On paper, Brazil would’ve been better off finishing second in Group E. But if it had, it would’ve meant that Wednesday’s game unfolded differently, and that would’ve left Tite in a far different mood. Rather than bemoaning the sort of group stage experienced by the sluggish French, the volatile Argentines, the leaky Spanish or the collapsing Germans, however, Tite could conclude his post-game press conference by announcing, “I’m going to have a drink tonight, a caipirinha. I’ll allow myself.”

Brazil’s even, professional performance engendered “consistency and confidence,” he said.

Stuart Franklin/FIFA/Getty Images

That’s more than the other pre-tournament favorites can say entering the round of 16. And it wasn’t a given for Brazil for Wednesday, especially after it had so much trouble cracking Costa Rica in a game that left more people talking about Neymar’s flopping and crying than about the dramatic stoppage-time goals. There was concern that this Brazil team was too imbalanced, and too beholden to its star, to really contend.

Against Serbia, at least, some of those worries were allayed. The Seleçao still attacked primarily down the left, even after Marcelo’s departure. But Neymar appeared eager to combine with Coutinho and the rest of his teammates, and he was the first to congratulate Paulinho when the midfielder scored the opener in the 36th minute.

Although Brazil had difficulty finding relief early in the second as the Serbs when on the hunt for the equalizer, it still maintained its composure and rarely was in any sort of defensive disarray. Thiago Silva made the one play that had to be made, blocking Aleksandar Mitrovic’s goal-bound header in the 61st minute. Seven minutes later, the Paris Saint-German star made a near-post run, got his head on club-and-country teammate Neymar’s corner kick, and the game was over. Serbia’s will was crushed, and Brazil cruised.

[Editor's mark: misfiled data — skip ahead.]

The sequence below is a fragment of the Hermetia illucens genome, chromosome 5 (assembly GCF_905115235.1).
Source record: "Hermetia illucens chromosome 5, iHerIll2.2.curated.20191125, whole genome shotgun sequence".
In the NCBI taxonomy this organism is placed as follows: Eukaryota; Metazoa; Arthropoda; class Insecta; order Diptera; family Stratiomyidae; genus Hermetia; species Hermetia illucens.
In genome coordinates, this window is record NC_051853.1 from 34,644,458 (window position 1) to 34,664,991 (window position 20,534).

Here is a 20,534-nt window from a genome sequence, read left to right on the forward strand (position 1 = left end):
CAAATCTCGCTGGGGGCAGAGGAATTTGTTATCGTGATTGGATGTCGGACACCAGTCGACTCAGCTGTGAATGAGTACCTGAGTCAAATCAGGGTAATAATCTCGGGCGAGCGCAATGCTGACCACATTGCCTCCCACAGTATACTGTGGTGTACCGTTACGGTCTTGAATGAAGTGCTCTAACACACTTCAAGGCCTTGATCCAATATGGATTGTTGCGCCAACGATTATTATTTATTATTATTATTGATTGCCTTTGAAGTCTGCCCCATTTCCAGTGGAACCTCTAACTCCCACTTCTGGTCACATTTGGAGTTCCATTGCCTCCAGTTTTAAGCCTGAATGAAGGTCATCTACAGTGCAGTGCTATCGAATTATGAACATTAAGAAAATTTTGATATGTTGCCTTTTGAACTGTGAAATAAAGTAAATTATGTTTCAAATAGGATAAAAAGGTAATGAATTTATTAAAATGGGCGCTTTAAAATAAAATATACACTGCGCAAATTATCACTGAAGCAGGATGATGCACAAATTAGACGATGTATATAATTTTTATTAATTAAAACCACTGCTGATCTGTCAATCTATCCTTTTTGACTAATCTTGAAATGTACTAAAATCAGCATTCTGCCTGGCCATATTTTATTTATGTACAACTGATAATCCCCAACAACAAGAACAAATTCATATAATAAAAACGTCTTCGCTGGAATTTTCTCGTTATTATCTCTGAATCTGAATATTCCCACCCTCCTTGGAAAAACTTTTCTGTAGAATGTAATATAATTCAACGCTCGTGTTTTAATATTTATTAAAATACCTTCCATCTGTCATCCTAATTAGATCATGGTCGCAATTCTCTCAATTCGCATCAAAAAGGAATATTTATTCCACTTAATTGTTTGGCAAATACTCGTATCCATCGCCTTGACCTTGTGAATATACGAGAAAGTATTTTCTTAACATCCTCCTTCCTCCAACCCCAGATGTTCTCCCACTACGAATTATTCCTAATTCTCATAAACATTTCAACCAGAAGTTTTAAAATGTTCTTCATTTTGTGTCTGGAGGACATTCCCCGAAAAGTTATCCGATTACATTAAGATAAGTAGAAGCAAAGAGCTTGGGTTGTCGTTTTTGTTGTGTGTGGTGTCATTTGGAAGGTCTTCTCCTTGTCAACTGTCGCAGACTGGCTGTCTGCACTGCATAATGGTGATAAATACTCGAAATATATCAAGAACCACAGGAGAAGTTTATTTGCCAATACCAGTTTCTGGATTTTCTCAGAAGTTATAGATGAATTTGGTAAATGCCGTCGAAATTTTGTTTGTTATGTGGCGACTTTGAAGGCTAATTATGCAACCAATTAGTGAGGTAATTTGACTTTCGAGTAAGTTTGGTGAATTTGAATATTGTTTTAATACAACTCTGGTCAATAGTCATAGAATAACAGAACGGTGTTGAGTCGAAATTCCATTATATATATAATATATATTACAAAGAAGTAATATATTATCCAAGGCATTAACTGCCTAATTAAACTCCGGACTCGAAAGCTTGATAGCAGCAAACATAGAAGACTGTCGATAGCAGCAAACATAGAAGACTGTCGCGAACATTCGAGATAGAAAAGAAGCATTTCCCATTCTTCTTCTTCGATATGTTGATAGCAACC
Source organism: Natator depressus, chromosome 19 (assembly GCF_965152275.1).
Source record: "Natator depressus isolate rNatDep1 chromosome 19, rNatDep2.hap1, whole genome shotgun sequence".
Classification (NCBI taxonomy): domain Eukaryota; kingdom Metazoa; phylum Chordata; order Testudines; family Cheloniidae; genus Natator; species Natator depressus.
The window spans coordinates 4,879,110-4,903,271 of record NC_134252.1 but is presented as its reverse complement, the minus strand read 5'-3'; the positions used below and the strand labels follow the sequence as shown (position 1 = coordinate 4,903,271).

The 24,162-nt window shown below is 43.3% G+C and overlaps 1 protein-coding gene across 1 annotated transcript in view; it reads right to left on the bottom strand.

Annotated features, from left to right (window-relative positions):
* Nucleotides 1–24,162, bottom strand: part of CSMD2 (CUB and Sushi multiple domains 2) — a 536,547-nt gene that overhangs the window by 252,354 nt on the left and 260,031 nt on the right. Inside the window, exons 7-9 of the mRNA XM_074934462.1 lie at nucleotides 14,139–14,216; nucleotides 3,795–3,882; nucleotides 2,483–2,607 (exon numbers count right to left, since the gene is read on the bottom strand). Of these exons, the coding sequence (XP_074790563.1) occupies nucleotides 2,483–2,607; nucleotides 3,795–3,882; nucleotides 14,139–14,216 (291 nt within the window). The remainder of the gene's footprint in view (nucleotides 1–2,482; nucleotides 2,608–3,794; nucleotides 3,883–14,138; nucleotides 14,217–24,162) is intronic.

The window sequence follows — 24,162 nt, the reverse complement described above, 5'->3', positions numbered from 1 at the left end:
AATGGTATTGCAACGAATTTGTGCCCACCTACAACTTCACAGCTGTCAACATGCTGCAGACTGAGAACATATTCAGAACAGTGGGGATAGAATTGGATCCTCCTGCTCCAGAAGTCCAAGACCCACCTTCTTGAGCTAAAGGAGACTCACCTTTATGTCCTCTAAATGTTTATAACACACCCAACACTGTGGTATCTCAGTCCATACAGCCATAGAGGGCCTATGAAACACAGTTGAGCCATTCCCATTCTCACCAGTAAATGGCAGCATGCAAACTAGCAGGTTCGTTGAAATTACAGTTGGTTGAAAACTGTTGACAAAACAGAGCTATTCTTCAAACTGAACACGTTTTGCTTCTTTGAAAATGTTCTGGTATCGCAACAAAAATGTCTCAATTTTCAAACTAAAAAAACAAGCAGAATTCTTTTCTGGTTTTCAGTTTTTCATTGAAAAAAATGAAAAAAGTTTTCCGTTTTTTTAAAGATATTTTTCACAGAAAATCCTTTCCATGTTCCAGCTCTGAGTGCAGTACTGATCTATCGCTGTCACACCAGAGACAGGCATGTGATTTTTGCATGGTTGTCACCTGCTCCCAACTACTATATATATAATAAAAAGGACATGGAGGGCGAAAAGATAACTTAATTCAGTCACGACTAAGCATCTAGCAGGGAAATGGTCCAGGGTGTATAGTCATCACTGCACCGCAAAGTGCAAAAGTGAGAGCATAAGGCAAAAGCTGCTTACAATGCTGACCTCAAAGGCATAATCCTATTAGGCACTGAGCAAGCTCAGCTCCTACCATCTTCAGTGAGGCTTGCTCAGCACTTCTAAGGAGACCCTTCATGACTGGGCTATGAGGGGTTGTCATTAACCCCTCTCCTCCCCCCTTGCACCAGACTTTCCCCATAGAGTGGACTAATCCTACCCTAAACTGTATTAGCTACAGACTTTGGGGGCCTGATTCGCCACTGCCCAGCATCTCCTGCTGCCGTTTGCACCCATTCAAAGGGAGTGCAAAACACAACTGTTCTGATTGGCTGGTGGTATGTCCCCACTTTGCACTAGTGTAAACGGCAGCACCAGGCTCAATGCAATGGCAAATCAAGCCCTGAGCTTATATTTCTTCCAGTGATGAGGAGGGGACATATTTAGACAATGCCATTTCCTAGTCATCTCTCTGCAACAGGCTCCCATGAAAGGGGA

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“It’s very difficult to play such an open game against a powerhouse of football such as Brazil. We simply were punished,” Serbia coach Mladen Krstajic said. “Brazil is certainly one of the favorites to win the tournament.”

Tite was unwilling to make such a claim, and stressed, “In terms of the evolution of the team, there’s still more room to grow.”

But, the World Cup is a process. For some sides, it starts too fast. Others never get going. Eventual champions improve as they progress. And although Tite said it was impossible to quantify the desired benchmarks, he claimed Brazil’s trajectory “is within what we were looking for. Comparatively speaking, they have grown during these three matches and from here, [we go] forward.”

The teams that have had better group stages don’t have championship pedigree. The ones that have pedigree aren’t necessarily showing signs of getting better. Serbia isn’t France or Spain, obviously. But those teams weren’t as pleased with their third game as Brazil was Wednesday night.